No MeSH data available.


Example of a Make file. This file performs the same function as the command line script shown in Fig. 1, except that it is formatted for the Make utility. Accordingly, it is structured so that specific tasks must be executed before other tasks, in a hierarchical manner. See Additional file 2 for an executable version of this file
© Copyright Policy - OpenAccess
Related In: Results  -  Collection

License 1 - License 2
getmorefigures.php?uid=PMC4940747&req=5

Fig2: Example of a Make file. This file performs the same function as the command line script shown in Fig. 1, except that it is formatted for the Make utility. Accordingly, it is structured so that specific tasks must be executed before other tasks, in a hierarchical manner. See Additional file 2 for an executable version of this file

Mentions: When writing command-line scripts, it is essential to explicitly document any software dependencies and input data that are required for each step in the analysis. The Make utility [48, 49] provides one way to specify such requirements [36]. Before any command is executed, Make verifies that each documented dependency is available. Accordingly, researchers can use Make files (scripts) to specify a full hierarchy of operating system components and dependent software that must be present to perform the analysis (Fig. 2; Additional file 2). In addition, Make can automatically identify any commands that can be executed in parallel, potentially reducing the amount of time required for the analysis. Although Make was originally designed for UNIX-based operating systems (such as Mac OS or Linux), similar utilities have since been developed for Windows operating systems [50]. Table 1 lists various utilities that can be used to automate software execution.Fig. 2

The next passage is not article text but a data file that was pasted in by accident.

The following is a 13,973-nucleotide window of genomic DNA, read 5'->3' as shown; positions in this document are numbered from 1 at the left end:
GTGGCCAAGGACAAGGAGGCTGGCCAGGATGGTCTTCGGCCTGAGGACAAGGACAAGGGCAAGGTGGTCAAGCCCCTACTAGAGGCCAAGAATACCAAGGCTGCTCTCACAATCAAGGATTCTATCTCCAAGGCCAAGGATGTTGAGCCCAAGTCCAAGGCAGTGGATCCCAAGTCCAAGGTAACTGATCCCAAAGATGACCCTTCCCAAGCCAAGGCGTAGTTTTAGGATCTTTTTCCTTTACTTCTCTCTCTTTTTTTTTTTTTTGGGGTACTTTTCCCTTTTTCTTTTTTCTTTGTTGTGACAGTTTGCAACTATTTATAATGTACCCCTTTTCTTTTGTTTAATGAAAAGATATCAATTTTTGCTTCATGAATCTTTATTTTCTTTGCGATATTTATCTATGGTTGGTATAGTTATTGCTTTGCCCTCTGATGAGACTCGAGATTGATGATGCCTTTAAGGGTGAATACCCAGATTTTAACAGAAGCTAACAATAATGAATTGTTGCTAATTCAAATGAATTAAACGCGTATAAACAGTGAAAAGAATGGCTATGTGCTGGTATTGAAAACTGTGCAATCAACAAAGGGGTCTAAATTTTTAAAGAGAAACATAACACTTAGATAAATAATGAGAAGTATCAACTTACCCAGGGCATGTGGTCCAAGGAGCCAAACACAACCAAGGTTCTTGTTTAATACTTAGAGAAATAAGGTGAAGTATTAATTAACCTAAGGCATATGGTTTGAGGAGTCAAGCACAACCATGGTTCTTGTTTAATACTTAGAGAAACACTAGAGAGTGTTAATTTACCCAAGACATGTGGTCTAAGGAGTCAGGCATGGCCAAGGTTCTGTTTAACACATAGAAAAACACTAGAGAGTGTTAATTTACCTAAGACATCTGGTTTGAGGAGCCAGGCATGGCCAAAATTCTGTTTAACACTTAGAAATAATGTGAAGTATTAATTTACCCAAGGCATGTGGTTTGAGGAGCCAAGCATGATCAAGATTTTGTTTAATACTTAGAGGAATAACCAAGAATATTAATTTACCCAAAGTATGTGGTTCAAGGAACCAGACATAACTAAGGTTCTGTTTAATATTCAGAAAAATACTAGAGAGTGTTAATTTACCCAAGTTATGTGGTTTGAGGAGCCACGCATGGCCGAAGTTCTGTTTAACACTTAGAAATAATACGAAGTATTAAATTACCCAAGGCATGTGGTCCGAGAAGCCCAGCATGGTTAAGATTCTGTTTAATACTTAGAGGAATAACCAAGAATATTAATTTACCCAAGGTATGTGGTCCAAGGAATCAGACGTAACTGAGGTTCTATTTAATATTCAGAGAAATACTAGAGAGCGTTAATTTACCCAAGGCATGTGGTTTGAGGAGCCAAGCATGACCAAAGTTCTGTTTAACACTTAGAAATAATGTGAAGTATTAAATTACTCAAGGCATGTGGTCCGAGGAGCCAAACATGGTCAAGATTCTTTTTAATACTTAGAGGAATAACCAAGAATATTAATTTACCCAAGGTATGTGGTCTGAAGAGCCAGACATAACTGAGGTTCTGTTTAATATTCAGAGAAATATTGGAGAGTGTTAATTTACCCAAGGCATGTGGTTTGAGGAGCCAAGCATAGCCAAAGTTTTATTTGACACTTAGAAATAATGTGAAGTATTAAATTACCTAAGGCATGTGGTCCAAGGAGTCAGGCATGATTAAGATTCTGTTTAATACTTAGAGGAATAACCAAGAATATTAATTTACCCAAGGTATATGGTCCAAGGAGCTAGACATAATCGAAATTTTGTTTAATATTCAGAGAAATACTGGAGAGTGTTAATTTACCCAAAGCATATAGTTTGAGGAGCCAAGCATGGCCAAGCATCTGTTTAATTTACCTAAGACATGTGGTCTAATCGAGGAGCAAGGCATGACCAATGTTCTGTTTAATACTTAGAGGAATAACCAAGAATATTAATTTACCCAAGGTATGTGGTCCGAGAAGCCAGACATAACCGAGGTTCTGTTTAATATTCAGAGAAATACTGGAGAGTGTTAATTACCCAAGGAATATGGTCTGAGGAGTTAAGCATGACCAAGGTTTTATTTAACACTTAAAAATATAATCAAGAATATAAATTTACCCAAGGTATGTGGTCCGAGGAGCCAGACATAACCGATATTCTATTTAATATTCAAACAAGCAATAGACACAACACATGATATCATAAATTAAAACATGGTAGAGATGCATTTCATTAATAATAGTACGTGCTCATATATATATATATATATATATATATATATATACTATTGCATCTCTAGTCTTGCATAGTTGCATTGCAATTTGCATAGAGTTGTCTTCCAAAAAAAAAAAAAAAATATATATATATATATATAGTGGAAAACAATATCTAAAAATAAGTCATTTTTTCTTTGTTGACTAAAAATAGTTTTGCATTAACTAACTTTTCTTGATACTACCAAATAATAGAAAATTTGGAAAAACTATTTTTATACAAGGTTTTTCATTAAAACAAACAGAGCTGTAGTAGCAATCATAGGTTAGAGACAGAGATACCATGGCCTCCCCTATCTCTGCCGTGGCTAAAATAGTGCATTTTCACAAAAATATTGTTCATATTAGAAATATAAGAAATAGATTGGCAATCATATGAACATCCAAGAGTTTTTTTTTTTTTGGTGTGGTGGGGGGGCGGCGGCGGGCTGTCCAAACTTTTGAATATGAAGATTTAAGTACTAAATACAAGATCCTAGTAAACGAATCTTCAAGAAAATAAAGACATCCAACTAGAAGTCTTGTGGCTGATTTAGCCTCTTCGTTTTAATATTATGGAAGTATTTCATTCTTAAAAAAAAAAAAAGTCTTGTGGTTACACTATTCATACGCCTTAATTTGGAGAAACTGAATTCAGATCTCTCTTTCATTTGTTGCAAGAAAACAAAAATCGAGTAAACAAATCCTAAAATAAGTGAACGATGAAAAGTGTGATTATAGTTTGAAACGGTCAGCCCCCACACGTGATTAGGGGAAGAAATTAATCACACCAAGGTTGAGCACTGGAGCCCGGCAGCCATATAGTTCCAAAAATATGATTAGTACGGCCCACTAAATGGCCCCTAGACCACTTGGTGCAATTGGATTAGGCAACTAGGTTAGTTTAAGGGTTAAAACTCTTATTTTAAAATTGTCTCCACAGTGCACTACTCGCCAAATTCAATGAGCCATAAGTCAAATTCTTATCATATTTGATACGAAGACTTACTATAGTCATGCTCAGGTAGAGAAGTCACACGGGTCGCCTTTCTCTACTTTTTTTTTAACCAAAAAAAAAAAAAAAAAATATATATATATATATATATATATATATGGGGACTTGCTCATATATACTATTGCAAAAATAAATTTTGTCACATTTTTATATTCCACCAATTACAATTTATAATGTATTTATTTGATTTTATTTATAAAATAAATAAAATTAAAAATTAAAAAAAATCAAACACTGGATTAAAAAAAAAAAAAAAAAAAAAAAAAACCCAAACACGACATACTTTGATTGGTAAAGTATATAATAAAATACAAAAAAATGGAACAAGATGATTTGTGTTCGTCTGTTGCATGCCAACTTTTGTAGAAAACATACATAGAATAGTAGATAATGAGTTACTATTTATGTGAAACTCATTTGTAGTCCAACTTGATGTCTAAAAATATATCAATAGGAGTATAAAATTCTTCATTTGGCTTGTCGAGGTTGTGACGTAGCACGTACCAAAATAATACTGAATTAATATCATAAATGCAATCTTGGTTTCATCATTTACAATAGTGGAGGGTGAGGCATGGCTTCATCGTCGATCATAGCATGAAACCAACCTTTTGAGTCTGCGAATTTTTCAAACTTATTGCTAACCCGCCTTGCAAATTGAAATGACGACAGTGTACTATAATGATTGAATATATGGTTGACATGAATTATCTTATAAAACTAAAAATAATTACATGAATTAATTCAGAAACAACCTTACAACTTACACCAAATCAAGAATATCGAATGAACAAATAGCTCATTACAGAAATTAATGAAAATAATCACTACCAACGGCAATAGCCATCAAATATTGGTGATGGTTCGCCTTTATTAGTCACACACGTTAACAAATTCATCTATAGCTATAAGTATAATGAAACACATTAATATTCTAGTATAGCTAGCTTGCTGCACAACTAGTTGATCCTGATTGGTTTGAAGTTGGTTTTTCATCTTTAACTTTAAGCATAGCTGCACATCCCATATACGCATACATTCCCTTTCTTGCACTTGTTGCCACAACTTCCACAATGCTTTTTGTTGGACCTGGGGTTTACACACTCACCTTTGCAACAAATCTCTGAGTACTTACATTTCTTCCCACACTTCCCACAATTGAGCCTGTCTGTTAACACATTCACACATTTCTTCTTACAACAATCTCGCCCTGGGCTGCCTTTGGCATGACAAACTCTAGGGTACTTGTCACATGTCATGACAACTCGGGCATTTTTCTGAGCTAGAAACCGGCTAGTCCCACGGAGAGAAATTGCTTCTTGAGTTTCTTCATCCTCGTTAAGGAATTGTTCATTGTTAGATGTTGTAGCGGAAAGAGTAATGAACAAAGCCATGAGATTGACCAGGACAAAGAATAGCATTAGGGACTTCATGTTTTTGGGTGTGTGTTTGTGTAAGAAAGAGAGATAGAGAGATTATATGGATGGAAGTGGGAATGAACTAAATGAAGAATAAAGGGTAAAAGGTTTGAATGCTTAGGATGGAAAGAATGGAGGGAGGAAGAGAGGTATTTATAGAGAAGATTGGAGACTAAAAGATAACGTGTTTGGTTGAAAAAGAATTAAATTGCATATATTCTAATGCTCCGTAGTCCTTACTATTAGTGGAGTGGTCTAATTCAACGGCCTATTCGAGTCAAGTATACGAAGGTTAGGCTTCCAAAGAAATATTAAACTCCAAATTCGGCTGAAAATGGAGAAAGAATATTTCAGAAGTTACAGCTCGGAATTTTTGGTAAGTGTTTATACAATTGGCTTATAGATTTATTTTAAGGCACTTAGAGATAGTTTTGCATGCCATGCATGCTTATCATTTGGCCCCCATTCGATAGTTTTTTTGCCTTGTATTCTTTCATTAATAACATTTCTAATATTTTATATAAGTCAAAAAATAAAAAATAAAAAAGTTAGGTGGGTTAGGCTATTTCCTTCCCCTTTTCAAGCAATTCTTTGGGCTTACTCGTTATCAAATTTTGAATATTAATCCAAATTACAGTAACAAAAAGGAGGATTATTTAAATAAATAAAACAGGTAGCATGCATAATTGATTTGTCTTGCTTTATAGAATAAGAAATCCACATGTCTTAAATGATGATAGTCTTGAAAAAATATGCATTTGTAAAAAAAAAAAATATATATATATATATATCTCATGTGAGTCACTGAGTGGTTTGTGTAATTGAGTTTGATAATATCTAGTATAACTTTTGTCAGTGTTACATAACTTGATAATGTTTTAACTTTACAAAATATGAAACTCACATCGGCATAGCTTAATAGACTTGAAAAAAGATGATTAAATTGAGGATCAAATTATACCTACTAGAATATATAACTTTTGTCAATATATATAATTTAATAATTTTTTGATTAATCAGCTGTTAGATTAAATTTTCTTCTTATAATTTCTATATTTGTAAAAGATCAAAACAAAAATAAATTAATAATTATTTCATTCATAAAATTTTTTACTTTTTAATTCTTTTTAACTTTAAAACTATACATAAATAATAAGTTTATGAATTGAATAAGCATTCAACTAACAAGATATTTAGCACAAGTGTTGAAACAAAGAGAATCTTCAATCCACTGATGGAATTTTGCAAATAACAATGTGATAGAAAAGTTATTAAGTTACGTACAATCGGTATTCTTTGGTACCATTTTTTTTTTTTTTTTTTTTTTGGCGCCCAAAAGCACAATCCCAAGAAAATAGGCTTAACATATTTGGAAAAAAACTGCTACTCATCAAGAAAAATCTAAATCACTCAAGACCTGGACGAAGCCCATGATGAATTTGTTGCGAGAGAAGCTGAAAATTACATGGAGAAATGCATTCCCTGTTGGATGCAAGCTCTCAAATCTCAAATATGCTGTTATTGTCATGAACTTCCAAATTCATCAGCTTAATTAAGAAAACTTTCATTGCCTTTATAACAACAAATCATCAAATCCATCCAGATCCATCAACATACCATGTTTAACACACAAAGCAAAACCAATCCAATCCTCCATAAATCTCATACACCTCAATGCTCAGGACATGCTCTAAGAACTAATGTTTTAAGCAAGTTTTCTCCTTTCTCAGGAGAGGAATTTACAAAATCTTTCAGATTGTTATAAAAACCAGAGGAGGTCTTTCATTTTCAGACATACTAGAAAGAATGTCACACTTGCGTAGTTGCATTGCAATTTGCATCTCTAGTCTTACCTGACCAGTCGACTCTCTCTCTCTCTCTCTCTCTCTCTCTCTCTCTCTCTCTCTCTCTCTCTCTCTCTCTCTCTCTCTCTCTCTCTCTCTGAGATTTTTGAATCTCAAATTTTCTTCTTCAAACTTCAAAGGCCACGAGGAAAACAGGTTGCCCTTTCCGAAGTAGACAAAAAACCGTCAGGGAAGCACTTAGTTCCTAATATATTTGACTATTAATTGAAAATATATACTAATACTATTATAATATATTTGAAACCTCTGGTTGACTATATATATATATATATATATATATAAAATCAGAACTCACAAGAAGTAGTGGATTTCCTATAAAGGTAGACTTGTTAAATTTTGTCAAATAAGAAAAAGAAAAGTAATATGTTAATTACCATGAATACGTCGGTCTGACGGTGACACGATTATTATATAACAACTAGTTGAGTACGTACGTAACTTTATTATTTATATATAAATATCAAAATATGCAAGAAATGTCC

Tools and techniques for computational reproducibility.

Piccolo SR, Frampton MB - Gigascience (2016)